7 June 2018
Over the announcements Friday, May 25, the topic of the dress code was broached. Girls were told what not to wear, and there was no mention of what males should not be wearing. There was a massive gender bias here, and dress codes are traditionally aimed at keeping the boys from being distracted by girls’ skimpy clothing; exactly what a 21st century society doesn’t need. In today’s society, the byzantine modesty-focused dress codes of yesteryear are prohibitory and outdated. However, dress codes are effective at not having people parade around school without clothes. So how should we strike a balance? According to NPR, almost all schools have the consistent rules around t-shirt content and the amount of skin exposed. However, some of these can be oppressive.
Dress codes cause more distraction than what people are wearing. At a Texas high school, a food fight started after over 150 people were suspended in one day for breaking the dress code. Dress codes have often caused social media uproars, such as when a third grader got suspended for sympathizing with a cancer-stricken friend, or when a Utah high school administrator digitally edited yearbook photos to cover bare shoulders.
At this point in the school year, nobody wants to hear the dreaded “cover that bare midriff” argument coming from teachers. The second point is the bias against young females. Many high schoolers today simply cannot understand the glaring looks they attract from staff for what they consider self-expression. According to research by the University of Delaware, “in a society where children’s voices are heard the least, they rely on clothing to some extent to express who they are. Stripping them, literally, of this privilege could only serve to inhibit their creativity and expression.” If immodest clothes are considered expression, then dress codes disregard the basic right of freedom of expression.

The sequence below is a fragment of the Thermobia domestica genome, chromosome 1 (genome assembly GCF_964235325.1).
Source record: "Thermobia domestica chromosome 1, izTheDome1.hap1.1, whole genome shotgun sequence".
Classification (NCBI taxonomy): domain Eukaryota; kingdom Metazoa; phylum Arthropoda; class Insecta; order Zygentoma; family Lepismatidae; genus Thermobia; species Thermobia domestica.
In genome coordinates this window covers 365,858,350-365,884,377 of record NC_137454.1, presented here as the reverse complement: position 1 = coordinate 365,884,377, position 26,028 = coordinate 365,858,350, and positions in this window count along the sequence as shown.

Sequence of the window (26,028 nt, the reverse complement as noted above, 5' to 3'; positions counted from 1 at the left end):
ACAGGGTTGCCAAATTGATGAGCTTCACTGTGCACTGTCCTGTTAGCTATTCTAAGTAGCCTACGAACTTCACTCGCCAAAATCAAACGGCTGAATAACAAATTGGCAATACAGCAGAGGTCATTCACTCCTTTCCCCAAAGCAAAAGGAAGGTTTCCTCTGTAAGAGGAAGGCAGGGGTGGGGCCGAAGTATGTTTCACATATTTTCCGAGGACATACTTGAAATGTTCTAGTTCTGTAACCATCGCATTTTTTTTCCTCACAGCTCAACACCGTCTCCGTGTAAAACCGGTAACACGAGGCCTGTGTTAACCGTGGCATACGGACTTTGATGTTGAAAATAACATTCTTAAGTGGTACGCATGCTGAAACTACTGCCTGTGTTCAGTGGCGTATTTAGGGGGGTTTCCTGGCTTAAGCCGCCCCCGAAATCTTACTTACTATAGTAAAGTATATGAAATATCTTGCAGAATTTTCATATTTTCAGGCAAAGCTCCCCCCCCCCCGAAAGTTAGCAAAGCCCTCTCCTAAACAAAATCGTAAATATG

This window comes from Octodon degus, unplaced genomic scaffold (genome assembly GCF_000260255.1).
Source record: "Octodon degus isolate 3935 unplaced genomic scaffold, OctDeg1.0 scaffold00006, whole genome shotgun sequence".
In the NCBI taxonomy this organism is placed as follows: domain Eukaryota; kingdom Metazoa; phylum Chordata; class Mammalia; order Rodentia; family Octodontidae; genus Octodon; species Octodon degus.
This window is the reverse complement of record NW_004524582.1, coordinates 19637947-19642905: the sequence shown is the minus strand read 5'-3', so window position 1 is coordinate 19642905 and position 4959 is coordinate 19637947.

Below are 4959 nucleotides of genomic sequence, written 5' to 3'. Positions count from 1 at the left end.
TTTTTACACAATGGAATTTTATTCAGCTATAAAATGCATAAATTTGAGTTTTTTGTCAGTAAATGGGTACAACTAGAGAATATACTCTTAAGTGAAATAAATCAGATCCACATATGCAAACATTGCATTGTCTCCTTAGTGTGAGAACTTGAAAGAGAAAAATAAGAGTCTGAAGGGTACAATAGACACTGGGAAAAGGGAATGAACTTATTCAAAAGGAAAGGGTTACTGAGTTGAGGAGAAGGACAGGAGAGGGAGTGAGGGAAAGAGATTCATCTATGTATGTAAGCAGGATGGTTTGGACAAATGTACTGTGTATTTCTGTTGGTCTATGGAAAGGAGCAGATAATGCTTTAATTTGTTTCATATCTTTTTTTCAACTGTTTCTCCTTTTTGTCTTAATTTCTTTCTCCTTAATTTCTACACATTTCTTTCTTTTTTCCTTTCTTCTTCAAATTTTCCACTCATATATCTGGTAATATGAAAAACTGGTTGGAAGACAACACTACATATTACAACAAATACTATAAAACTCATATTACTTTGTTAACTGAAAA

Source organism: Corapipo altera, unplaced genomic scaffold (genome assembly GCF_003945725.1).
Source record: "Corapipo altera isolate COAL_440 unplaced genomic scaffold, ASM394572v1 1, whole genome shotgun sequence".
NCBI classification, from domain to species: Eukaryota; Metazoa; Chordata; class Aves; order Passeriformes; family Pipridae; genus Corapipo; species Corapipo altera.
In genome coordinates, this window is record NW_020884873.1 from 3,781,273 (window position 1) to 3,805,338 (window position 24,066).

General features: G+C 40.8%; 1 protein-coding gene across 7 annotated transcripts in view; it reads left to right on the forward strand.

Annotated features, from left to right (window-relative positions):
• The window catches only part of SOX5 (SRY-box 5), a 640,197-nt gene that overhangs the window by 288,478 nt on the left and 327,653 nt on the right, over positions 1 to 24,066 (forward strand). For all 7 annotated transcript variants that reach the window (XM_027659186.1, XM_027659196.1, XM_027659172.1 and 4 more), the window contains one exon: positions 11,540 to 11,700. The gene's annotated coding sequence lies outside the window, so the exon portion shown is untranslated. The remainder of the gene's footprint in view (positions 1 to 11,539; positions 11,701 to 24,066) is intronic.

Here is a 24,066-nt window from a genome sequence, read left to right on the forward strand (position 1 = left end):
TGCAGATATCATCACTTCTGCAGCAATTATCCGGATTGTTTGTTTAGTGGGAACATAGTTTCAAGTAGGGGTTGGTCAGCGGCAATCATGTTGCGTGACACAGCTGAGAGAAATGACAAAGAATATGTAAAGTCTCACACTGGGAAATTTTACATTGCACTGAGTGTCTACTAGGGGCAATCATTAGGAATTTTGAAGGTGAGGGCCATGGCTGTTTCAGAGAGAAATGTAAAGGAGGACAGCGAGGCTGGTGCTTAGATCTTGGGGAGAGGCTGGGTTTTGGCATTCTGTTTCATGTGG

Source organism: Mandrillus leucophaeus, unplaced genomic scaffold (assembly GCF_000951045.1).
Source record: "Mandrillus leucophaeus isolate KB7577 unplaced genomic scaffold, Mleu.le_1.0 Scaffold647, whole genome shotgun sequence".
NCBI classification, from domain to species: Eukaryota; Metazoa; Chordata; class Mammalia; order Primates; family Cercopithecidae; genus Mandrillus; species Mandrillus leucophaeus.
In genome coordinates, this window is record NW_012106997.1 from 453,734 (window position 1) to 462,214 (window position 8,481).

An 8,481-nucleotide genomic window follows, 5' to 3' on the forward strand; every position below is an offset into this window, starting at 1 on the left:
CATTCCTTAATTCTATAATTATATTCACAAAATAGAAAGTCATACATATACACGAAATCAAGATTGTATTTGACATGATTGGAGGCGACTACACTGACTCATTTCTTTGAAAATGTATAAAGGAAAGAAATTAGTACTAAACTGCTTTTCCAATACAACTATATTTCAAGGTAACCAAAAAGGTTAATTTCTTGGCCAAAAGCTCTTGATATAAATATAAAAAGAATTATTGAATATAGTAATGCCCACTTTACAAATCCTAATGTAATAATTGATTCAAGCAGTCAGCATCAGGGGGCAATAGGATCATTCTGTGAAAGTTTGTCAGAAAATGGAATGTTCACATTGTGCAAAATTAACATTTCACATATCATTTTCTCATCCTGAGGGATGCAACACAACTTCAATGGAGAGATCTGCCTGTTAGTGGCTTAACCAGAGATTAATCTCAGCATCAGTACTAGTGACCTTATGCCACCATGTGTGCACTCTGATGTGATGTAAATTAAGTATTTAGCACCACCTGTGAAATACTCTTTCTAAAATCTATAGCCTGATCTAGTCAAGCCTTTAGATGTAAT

If we were to assume that the way a person dresses is freedom of expression, then how much of that is allowed in schools? The Tinker v. Des Moines case set the precarious positions the government takes today on freedom of expression in schools, meaning that the expression may only be suppressed if it causes significant disruption to the environment. This is widely open to interpretation, and has been revived many times in court since then. Thus, the institution of overbearing dress codes is an infringement on freedom of expression.
“in a society where children’s voices are heard the least, they rely on clothing to some extent to express who they are. Stripping them, literally, of this privilege could only serve to inhibit their creativity and expression.”
Some argue school uniforms may bring tangible benefits for the schools where it is implemented, in a trade-off with freedom of expression. The clear policy of uniforms, not taunting students with the illusion of freedom, ensures that everyone would wear a uniform and no one complains. This was implemented in Prince George’s County and Baltimore City in the late 90s, with inevitable controversy following the policy from its inception over its effectiveness as a deterrent of violence.
The dynamic between students and staff has grown over past years, going from lecturers diametrically opposed to students to fonts of knowledge who share ideas and insight with students. However, every dress code violation is a breach of the integral trust between school staff and students. Whittling away at this already tenuous relationship is counterproductive for everyone. So much for bridge building.
For a different take on dress codes, read the satirical article in the Atholt-onion here.